A post shared by Chelsea Martin, Travel Advisor (@passporttofriday) on Oct 29, 2018 at 6:24pm PDT
Brand MagicTo deliver on personalization and to respond to the influx of lifestyle hotels, most brands are inspired to communicate their brand differences more strongly.
“Hotels continue to offer ways to capture the guest’s loyalty to their brand, and we are seeing more mergers, acquisitions and rebranding than ever before,” FTG’s Frasier said.
According to TLG’s Heflin, hotels are more in tune with how to create consistent touchpoints across each of their brands “so they come to actually mean something to consumers and to travel advisors who want to align the right type customer to the right property.”
“Every hotel company has somewhere between 15 to 35 brands, and those brands probably started with a concept in mind on why they had to be different than the other 34 brands that existed,” he said. “But hotel companies are starting to take seriously that a brand is supposed to be a consumer promise, representative of a unique definition.”
For lifestyle companies, opening a hotel can take branding to the next level.
“The hotel really allows us to showcase the brand in a way that we were unable to before,” said Daniel Caudill, creative director of luxury goods brand Shinola, which will open its first hotel in Detroit in December. “The signature Shinola blue will be found throughout the property, as well as many signature Shinola products, including iconic power-supply cords, turntables and Bluetooth speakers. In addition, we are creating exclusive products for the hotel.”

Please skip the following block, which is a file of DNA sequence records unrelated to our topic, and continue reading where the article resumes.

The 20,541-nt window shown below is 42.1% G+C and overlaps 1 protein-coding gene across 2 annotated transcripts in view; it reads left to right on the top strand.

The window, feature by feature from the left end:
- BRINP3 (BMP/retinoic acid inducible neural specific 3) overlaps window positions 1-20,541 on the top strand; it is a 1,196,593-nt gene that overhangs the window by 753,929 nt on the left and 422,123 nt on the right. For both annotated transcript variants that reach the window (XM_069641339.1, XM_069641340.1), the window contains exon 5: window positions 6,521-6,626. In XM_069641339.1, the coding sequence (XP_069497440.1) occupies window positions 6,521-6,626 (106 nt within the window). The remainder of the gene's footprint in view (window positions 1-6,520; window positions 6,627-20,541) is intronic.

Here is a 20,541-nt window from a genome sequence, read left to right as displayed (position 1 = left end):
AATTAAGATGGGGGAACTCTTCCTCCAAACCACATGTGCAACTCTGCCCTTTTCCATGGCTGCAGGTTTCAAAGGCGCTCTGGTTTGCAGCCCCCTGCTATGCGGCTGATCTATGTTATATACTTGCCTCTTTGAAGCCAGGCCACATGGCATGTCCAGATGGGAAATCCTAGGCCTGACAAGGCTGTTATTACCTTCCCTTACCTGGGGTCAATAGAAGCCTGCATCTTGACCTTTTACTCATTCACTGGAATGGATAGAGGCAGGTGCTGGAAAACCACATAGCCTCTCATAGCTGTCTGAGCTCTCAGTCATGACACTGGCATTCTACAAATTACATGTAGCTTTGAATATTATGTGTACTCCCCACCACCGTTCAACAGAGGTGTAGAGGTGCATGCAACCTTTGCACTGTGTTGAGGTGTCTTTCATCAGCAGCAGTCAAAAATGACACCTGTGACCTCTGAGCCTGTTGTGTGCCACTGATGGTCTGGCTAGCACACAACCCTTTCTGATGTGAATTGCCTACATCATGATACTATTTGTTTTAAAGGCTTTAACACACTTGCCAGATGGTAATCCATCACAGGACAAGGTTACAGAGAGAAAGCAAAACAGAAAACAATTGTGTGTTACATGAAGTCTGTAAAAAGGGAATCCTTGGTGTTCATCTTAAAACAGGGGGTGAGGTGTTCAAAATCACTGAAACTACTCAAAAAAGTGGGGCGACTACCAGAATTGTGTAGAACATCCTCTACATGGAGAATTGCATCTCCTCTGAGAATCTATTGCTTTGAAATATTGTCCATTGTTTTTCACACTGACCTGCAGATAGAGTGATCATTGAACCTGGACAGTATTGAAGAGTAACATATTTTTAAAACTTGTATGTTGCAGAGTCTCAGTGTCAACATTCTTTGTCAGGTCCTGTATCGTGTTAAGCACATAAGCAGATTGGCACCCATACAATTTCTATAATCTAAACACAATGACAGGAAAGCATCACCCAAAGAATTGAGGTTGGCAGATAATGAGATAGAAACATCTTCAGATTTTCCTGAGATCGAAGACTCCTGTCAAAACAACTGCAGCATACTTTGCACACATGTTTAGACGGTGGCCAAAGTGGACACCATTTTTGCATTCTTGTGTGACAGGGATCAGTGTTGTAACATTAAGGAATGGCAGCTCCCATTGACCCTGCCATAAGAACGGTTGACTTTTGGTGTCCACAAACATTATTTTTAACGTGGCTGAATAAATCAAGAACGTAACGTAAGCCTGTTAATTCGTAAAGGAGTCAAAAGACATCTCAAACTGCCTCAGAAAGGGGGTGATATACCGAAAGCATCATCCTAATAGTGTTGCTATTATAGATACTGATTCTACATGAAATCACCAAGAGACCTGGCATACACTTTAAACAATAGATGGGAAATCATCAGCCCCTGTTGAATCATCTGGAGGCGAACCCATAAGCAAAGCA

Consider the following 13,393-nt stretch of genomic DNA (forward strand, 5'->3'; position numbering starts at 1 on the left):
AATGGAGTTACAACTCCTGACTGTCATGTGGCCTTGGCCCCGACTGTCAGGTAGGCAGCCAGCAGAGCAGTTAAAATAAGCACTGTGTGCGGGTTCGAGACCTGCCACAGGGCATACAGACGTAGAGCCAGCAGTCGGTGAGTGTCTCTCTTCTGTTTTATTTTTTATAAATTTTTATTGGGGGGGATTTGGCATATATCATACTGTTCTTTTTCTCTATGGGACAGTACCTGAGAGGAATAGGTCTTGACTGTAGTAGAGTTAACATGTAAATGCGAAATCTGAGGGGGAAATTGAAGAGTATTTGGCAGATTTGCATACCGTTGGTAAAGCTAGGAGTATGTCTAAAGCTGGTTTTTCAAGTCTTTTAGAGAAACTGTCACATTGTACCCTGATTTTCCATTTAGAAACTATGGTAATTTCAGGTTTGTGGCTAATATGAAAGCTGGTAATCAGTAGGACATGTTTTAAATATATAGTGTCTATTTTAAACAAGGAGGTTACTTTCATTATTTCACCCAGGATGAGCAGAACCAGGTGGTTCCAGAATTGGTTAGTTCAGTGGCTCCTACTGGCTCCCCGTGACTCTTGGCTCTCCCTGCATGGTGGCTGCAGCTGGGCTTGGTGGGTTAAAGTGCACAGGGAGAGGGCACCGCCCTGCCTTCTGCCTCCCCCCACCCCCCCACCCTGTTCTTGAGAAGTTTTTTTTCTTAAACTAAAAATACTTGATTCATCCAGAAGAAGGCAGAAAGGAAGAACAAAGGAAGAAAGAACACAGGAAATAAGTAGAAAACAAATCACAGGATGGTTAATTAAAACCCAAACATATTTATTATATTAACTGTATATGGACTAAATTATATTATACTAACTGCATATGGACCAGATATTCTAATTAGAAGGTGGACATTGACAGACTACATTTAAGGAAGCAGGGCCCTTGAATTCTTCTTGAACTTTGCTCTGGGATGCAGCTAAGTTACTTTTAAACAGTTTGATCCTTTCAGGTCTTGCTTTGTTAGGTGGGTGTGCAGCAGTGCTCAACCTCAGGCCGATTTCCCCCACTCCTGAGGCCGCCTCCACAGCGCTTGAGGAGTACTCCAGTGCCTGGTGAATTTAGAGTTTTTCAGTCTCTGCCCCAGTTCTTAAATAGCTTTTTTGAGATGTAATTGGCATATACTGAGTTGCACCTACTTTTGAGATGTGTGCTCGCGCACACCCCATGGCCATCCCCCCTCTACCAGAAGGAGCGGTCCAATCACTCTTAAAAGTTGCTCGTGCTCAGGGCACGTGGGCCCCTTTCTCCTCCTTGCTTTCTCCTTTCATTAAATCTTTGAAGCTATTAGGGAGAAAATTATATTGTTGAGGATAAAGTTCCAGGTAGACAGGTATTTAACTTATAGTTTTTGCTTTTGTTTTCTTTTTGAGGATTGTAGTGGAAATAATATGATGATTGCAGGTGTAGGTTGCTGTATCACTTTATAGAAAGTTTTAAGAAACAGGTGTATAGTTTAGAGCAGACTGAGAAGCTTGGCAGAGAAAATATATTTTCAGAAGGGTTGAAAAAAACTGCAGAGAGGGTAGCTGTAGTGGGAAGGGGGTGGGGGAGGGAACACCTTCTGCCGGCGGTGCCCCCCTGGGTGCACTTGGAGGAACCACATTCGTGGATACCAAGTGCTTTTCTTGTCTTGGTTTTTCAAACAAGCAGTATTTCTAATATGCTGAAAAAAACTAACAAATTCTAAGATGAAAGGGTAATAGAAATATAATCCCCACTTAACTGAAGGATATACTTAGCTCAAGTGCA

View this post on Instagram A post shared by Shinola Hotel (@shinolahotel) on Sep 4, 2018 at 12:24pm PDT
A post shared by Shinola Hotel (@shinolahotel) on Sep 4, 2018 at 12:24pm PDT
Perhaps in response to the consumer embrace of Airbnb and lifestyle hotels, more properties are layering on opportunities for destination immersion.
“The William Vale hotel in Brooklyn, N.Y., is taking on Airbnb on a holistic level,” said Aytan Litwin, founder and CEO of White Space, a supply-chain management network that works with global partners to manufacture hospitality furniture. “It’s as if the place was built to poke a finger in Airbnb’s eye. Instead of featuring just a single space designed to invite locals through the doors and cultivate a sense of hipness, William Vale has several: an insanely popular rooftop club on the main tower, a public park on top of one of the smaller surrounding towers, cool restaurants at every price point and gallery spaces with rotating exhibitions.”
View this post on Instagram A post shared by The William Vale (@thewilliamvale) on Sep 1, 2018 at 9:30am PDT
A post shared by The William Vale (@thewilliamvale) on Sep 1, 2018 at 9:30am PDT
Hotels such as William Vale are catering to millennials, the fastest growing demographic of U.S. travelers.
“This means companies are updating their product with vibrant lobbies, farm-to-table menus, redesigned rooms and public spaces and faster internet, but also creating new brands to target them, such as Hotel Jen by Shangri-La Hotels, Moxy Hotels by Marriott and Jo&Joe by Accor,” Signature’s Maza said.
Millennials are also more prone to extend business trips with leisure time, leading to the trend of lobbies doubling as co-working spaces in places such as the renovated Harbor Court San Francisco and the new Kimpton La Peer Hotel in Los Angeles.
“The trend started with accidental acts of alchemy; brands such as Ace Hotels created open, comfortable and connected lobbies that encouraged socializing and collaboration,” Litwin said. “Now, co-working spaces are cropping up in hotels across the globe, sometimes under the auspices of a cleverly named sub-brand, which broadens the appeal beyond staying guests.”